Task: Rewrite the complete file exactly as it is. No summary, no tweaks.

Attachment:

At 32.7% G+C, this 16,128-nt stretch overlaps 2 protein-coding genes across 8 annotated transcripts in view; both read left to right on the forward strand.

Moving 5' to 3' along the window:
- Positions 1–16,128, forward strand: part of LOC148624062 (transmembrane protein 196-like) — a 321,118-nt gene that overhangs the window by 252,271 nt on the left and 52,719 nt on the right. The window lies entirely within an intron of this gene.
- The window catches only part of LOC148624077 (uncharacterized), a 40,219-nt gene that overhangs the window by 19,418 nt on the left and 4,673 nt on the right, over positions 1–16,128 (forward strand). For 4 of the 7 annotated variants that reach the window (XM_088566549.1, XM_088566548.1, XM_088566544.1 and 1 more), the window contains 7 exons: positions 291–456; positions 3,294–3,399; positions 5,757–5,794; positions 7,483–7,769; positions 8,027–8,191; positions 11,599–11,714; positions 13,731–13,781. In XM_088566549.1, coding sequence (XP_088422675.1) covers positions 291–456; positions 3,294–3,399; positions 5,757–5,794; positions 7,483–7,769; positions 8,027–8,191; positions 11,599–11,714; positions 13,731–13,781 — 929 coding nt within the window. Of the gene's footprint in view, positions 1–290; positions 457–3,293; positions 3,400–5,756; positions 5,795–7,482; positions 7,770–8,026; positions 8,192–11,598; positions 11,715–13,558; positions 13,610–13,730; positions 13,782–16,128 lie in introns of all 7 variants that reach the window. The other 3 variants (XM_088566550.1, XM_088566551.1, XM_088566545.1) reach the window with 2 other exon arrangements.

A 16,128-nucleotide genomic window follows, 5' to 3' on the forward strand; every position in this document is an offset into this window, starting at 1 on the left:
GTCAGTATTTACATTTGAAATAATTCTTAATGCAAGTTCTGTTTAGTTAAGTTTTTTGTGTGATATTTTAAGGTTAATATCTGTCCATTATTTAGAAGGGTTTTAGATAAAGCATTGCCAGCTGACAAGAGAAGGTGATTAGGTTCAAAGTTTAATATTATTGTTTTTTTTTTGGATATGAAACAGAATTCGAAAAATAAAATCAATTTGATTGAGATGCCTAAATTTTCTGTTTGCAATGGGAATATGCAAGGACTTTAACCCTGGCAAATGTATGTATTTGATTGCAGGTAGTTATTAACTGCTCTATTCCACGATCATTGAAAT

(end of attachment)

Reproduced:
At 32.7% G+C, this 16,128-nt stretch overlaps 2 protein-coding genes across 8 annotated transcripts in view; both read left to right on the forward strand.

Moving 5' to 3' along the window:
- Positions 1–16,128, forward strand: part of LOC148624062 (transmembrane protein 196-like) — a 321,118-nt gene that overhangs the window by 252,271 nt on the left and 52,719 nt on the right. The window lies entirely within an intron of this gene.
- The window catches only part of LOC148624077 (uncharacterized), a 40,219-nt gene that overhangs the window by 19,418 nt on the left and 4,673 nt on the right, over positions 1–16,128 (forward strand). For 4 of the 7 annotated variants that reach the window (XM_088566549.1, XM_088566548.1, XM_088566544.1 and 1 more), the window contains 7 exons: positions 291–456; positions 3,294–3,399; positions 5,757–5,794; positions 7,483–7,769; positions 8,027–8,191; positions 11,599–11,714; positions 13,731–13,781. In XM_088566549.1, coding sequence (XP_088422675.1) covers positions 291–456; positions 3,294–3,399; positions 5,757–5,794; positions 7,483–7,769; positions 8,027–8,191; positions 11,599–11,714; positions 13,731–13,781 — 929 coding nt within the window. Of the gene's footprint in view, positions 1–290; positions 457–3,293; positions 3,400–5,756; positions 5,795–7,482; positions 7,770–8,026; positions 8,192–11,598; positions 11,715–13,558; positions 13,610–13,730; positions 13,782–16,128 lie in introns of all 7 variants that reach the window. The other 3 variants (XM_088566550.1, XM_088566551.1, XM_088566545.1) reach the window with 2 other exon arrangements.

A 16,128-nucleotide genomic window follows, 5' to 3' on the forward strand; every position in this document is an offset into this window, starting at 1 on the left:
GTCAGTATTTACATTTGAAATAATTCTTAATGCAAGTTCTGTTTAGTTAAGTTTTTTGTGTGATATTTTAAGGTTAATATCTGTCCATTATTTAGAAGGGTTTTAGATAAAGCATTGCCAGCTGACAAGAGAAGGTGATTAGGTTCAAAGTTTAATATTATTGTTTTTTTTTTGGATATGAAACAGAATTCGAAAAATAAAATCAATTTGATTGAGATGCCTAAATTTTCTGTTTGCAATGGGAATATGCAAGGACTTTAACCCTGGCAAATGTATGTATTTGATTGCAGGTAGTTATTAACTGCTCTATTCCACGATCATTGAAAT